This is part 1 in a series in which, for reasons not really clear, I watch all watchable movies with Kevin Costner. And maybe even some unwatchable ones. I will then comment on them here for you, including a synopsis in case you aren't familiar with them.

Friday, August 14, 2020

Rewatching Terminator

This post comes out of a series of writing I do on ASOIAF meta and other topics of popular culture over at the Patreon of the Boiled Leather Audio Hour. If you like to read stuff like this, chime in just 1$ and you get access to everything I write. If you throw in 2$, you even get access to the audio version. For 5$, you get access to the mini-podcasts I'm doing with illustrious co-hosts answering questions by listeners of the podcast. At 10$, you get exclusive access to the Boiled Leather Audio Conversation bonus podcasts. Give the Patreon a look!

Together with my wife, I rewatched all three Terminator movies (and isn't it really sad that they never made any more of these?). These are pretty old now. The first Terminator came out in 1984, the second in 1991 and the third in 2003. By the way, isn't it fascinating how much space lies between these? Unimaginable in the Hollywood of today, leaving a brand laying around like that. Aaaanywyay.

Sunday, August 2, 2020

A Dark Guide to Germany, season 3

This post comes out of a series of writing I do on ASOIAF meta and other topics of popular culture over at the Patreon of the Boiled Leather Audio Hour. If you like to read stuff like this, chime in just 1$ and you get access to everything I write. If you throw in 2$, you even get access to the audio version. For 5$, you get access to the mini-podcasts I'm doing with illustrious co-hosts answering questions by listeners of the podcast. At 10$, you get exclusive access to the Boiled Leather Audio Conversation bonus podcasts. Give the Patreon a look!
And for the final season of Netflix' Dark, I'll continue writing about stuff that seems to be typically German or somehow noteworthy in that context. 

Wednesday, July 1, 2020

Activism in the 70s through the prism of prestige TV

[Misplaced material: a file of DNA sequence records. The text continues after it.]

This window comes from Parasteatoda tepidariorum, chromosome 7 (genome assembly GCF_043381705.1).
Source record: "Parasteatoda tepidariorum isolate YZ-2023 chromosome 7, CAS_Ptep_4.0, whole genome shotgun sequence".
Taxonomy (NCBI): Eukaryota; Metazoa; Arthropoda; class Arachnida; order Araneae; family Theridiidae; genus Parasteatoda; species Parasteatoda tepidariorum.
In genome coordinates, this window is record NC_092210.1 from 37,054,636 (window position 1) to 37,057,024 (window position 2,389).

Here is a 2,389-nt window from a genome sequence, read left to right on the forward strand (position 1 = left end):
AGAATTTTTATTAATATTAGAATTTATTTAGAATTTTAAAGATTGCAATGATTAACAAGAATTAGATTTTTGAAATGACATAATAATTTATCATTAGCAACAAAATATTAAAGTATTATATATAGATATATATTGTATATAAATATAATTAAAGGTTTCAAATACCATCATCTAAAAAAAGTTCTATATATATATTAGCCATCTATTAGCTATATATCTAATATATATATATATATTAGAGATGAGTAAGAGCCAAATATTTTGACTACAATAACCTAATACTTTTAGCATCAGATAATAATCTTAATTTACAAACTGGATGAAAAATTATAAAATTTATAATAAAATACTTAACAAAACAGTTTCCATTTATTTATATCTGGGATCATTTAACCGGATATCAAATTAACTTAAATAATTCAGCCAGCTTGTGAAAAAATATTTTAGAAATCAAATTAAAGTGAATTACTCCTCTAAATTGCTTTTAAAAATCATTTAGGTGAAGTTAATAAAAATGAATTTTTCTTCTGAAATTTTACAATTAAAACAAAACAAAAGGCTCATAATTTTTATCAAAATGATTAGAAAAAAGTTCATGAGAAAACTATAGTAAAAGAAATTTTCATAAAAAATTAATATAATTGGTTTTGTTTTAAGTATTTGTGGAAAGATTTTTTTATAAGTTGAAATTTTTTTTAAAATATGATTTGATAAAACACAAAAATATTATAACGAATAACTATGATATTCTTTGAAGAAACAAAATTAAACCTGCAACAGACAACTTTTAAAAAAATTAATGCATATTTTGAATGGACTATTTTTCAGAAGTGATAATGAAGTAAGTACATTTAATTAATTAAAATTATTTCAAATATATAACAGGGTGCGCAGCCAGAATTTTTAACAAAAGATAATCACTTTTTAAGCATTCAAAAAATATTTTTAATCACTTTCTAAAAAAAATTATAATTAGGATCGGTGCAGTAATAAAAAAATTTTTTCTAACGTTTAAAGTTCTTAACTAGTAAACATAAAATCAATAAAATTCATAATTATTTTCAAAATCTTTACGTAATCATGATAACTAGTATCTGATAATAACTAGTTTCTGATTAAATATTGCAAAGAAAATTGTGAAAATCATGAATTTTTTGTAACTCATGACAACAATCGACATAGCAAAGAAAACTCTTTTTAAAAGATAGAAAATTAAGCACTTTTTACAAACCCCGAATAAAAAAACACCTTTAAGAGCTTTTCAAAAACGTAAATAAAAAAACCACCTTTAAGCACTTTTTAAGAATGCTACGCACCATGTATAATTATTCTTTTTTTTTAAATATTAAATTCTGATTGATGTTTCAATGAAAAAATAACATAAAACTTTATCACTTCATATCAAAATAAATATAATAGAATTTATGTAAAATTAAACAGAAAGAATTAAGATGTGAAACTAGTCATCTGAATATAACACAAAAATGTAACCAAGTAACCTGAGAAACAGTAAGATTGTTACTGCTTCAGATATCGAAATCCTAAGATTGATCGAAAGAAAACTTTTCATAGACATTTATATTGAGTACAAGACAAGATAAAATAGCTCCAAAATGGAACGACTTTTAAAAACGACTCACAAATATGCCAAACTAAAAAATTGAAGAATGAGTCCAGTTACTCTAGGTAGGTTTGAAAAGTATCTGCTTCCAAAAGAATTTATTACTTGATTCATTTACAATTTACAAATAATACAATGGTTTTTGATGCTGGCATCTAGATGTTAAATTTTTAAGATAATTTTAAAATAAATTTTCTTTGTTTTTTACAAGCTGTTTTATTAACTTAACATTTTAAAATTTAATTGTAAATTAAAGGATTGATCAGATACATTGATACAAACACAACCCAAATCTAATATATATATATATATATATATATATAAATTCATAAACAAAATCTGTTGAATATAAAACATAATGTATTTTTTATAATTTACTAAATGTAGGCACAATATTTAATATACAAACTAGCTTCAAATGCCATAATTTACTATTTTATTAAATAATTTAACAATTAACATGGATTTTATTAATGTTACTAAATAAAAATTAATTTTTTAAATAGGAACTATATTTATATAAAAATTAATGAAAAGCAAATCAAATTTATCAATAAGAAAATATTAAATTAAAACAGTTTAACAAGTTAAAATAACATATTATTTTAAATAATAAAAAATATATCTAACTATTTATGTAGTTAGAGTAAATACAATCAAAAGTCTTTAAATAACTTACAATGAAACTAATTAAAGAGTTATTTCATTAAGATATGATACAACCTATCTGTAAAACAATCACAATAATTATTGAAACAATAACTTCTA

This post comes out of a series of writing I do on ASOIAF meta and other topics of popular culture over at the Patreon of the Boiled Leather Audio Hour. If you like to read stuff like this, chime in just 1$ and you get access to everything I write. If you throw in 2$, you even get access to the audio version. For 5$, you get access to the mini-podcasts I'm doing with illustrious co-hosts answering questions by listeners of the podcast. At 10$, you get exclusive access to the Boiled Leather Audio Conversation bonus podcasts. Give the Patreon a look!

A month ago, Hulu's miniseries "Mrs America" about the fight against the Equal Rights Amendment concluded. To give a quick synopsis, in the 1970s, 35 of 38 states needed ratified the ERA so it could become part of the constitution and guarantee equal rights to women. The ratification seemed like a surefire process, but right-wing activist Phyllis Schlafly more or less single-handedly turned the issue in a nasty partisan fight, a development that culminated in Ronald Reagan's election, the "conservative revolution" and a large backlash against liberal causes that arguably lasted until the Obama years.

Monday, June 22, 2020

Why you should watch Booksmart

This post comes out of a series of writing I do on ASOIAF meta and other topics of popular culture over at the Patreon of the Boiled Leather Audio Hour. If you like to read stuff like this, chime in just 1$ and you get access to everything I write. If you throw in 2$, you even get access to the audio version. For 5$, you get access to the mini-podcasts I'm doing with illustrious co-hosts answering questions by listeners of the podcast. At 10$, you get exclusive access to the Boiled Leather Audio Conversation bonus podcasts. Give the Patreon a look!
I'm not exactly the target audience when it comes to highschool comedies. I abhor American Pie, Road Trip, 10 Things I Hate About You and these kinds of movies, and the fact that I'm referencing the late 1990s should tell you everything you need to know. That's basically the last time I watched those. Even back then, as a horny teenager, I didn't get the appeal of this genre.

Sunday, May 3, 2020

Joker analysis

This post comes out of a series of writing I do on ASOIAF meta and other topics of popular culture over at the Patreon of the Boiled Leather Audio Hour. If you like to read stuff like this, chime in just 1$ and you get access to everything I write. If you throw in 2$, you even get access to the audio version. For 5$, you get access to the mini-podcasts I'm doing with illustrious co-hosts answering questions by listeners of the podcast. At 10$, you get exclusive access to the Boiled Leather Audio Conversation bonus podcasts. Give the Patreon a look!
I finally got around to watching "Joker". I hadn't been keen on seeing it when it came out due to two reasons. One was that the trailers left me utterly cold, and then, after they hit, there was this instantly toxic discourse about it sparked by the director himself in a vainglorious attempt of self-aggrandizing and sparking a sales-boosting controversy. He succeeded in that, I am sad to report. But my wife was in cinema back then and liked the movie, and so we've taken the DVD release as an occasion for a movie night so she can show me the thing.

Monday, April 20, 2020